IMG_7496 (2)Did you enjoy the fireworks last week?

I’m not talking about the real Independence Day fireworks; rather, it’s a new Second Circuit decision that should have employment lawyers popping this morning.

For a while, we’ve been talking about interns.  Indeed, back in 2013, I talked about how a wage/hour case involving interns on the movie “Black Swan” had the potential to change how employers use interns.

In that case, a federal district court judge essentially adopted a six-factor test used by the U.S. Department of Labor to determine if an intern was really an employee.

Flash forward to last Thursday.  In somewhat of a surprise, the Second Circuit — which covers cases in Connecticut — reversed that federal district court court’s decision and rejected the DOL’s six-factor approach.

In its place, the court adopted what Jon Hyman properly termed, a “more flexible and nuanced primary-benefit test.”

[T]he proper question is whether the intern or the employer is the primary beneficiary of the relationship. The primary beneficiary test has two salient features. First, it focuses on what the intern receives in exchange for his work.… Second, it also accords courts the flexibility to examine the economic reality as it exists between the intern and the employer.…

In the context of unpaid internships we think a non‐exhaustive set of considerations should include:

1. The extent to which the intern and the employer clearly understand that there is no expectation of compensation. Any promise of compensation, express or implied, suggests that the intern is an employee—and vice versa.

2. The extent to which the internship provides training that would be similar to that which would be given in an educational environment, including the clinical and other hands‐on training provided by educational institutions.

3. The extent to which the internship is tied to the intern’s formal education program by integrated coursework or the receipt of academic credit.

4. The extent to which the internship accommodates the intern’s academic commitments by corresponding to the academic calendar.

5. The extent to which the internship’s duration is limited to the period in which the internship provides the intern with beneficial learning.

6. The extent to which the intern’s work complements, rather than displaces, the work of paid employees while providing significant educational benefits to the intern.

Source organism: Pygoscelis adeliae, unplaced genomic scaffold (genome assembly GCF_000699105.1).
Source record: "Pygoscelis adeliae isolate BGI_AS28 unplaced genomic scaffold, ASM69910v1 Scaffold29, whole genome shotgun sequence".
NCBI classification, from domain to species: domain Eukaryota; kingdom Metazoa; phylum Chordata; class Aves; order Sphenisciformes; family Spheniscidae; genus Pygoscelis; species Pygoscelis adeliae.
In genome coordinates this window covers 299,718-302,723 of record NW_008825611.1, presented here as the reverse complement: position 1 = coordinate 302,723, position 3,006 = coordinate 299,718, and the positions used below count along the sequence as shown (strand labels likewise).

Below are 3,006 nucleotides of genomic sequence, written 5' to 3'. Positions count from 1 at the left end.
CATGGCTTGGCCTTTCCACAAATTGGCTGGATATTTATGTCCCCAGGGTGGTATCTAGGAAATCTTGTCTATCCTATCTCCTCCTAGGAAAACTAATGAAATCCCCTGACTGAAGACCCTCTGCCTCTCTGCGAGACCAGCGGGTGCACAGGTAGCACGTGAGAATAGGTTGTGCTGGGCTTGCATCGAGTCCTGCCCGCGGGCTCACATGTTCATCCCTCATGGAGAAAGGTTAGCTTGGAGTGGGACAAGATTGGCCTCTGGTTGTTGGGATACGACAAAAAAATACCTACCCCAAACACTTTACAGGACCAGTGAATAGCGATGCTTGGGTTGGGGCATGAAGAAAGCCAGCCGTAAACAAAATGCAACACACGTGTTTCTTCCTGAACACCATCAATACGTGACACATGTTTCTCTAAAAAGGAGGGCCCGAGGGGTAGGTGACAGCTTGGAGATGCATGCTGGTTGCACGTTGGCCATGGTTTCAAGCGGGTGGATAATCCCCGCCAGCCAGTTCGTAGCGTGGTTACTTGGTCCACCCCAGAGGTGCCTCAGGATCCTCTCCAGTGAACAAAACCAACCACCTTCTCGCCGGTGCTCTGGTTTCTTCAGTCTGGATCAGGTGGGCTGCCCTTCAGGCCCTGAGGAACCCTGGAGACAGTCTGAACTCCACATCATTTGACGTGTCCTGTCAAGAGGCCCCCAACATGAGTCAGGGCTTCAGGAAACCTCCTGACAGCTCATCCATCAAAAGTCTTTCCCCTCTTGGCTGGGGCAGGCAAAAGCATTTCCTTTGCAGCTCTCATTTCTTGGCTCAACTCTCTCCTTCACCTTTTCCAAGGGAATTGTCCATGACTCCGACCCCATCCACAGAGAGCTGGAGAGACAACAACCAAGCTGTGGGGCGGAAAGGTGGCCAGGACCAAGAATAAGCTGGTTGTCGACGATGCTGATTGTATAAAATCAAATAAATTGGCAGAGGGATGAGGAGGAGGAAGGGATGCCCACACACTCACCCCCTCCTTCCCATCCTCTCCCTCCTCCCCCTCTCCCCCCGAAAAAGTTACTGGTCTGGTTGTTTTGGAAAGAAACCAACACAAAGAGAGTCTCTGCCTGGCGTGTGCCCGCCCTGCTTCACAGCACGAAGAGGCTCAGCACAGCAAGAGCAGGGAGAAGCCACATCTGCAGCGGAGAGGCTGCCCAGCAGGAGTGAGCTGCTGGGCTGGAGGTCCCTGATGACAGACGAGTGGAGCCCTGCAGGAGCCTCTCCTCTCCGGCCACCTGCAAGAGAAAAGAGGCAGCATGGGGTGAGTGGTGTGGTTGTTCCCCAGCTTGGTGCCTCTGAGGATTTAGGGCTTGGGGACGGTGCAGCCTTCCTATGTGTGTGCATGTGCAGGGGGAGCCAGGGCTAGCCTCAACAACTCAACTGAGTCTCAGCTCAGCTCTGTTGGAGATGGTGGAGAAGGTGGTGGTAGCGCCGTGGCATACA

7. The extent to which the intern and the employer understand that the internship is conducted without entitlement to a paid job at the conclusion of the internship.…

The court went on to explain its rationale accordingly:

The approach we adopt … reflects a central feature of the modern internship—the relationship between the internship and the intern’s formal education. The purpose of a bona‐fide internship is to integrate classroom learning with practical skill development in a real‐world setting…. By focusing on the educational aspects of the internship, our approach better reflects the role of internships in today’s economy than the DOL factors, which were derived from a 68‐year old Supreme Court decision that dealt with a single training course offered to prospective railroad brakemen.

It summed up its decision as follows:

In sum, we agree with the defendants that the proper question is whether the intern or the employer is the primary beneficiary of the relationship, and we propose the above list of non‐exhaustive factors to aid courts in answering that question.

The case now gets sent back to the district court to re-evaluate the facts of the case based on this new test.

But this will not end the story in Connecticut.

As I pointed out last month, the U.S. Department of Labor’s test has just been essentially written into law by the Connecticut legislature. As I’ve noted in prior posts here and here, the General Assembly granted anti-discrimination protections for interns if those interns meet several criteria.

In this new law, an intern is defined as an “individual who performs work for an employer for the purpose of training, provided”:

  • the employer is not committed to hire the individual performing the work at the conclusion of the training period;
  • the employer and the individual performing the work agree that the individual performing the work is not entitled to wages for the work performed; and
  • the work performed:supplements training given in an educational environment that may enhance the employability of the individual,
    • provides experience for the benefit of the individual,
    • does not displace any employee of the employer,
    • is performed under the supervision of the employer or an employee of the employer, and
    • provides no immediate advantage to the employer providing the training and may occasionally impede the operations of the employer.

Just two weeks ago, I noted that at least the Connecticut law appeared to be consistent with federal interpretation.

But now, that’s completely out the window.  There is no reference to “primary beneficiary” in this new Connecticut law.

What this means is that we now have a mess on our hands.   Someone may be an “intern” under federal law or state law, but not both.

And that’s a problem waiting for a new solution.

  • Jay Wolman

    It may be ugly and it may be inconsistent, but I wouldn’t call it a mess. It would just seem to mean that a person who is deemed an employee under only one regime must be paid that regime’s minimum wage (and, potentially, be concerned with that regime’s taxation and insurance requirements for employees). It is no more a mess than certain managers who may not be a supervisor for NLRA purposes, but may cause liability under Title VII and who may or may not be exempt under the FLSA.